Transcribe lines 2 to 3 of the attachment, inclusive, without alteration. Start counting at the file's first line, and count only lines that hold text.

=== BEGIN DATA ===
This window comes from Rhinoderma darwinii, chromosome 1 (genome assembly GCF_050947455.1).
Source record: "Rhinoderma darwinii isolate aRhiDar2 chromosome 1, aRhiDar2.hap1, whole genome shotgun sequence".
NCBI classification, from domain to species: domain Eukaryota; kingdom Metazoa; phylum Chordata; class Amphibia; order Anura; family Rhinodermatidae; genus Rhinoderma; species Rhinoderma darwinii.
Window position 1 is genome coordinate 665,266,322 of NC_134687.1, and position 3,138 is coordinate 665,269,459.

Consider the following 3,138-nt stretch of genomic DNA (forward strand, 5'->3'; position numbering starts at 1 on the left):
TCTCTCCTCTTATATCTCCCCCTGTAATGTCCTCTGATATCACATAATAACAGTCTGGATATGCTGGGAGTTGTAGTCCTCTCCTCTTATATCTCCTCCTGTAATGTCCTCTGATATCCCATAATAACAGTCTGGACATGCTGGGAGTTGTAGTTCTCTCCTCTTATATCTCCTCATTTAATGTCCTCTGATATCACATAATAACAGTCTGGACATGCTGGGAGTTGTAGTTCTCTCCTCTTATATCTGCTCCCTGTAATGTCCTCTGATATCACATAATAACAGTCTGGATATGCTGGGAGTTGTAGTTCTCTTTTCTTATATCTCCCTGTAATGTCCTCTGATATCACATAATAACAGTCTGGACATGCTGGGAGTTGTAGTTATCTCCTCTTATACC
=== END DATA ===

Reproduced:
Source record: "Rhinoderma darwinii isolate aRhiDar2 chromosome 1, aRhiDar2.hap1, whole genome shotgun sequence".
NCBI classification, from domain to species: domain Eukaryota; kingdom Metazoa; phylum Chordata; class Amphibia; order Anura; family Rhinodermatidae; genus Rhinoderma; species Rhinoderma darwinii.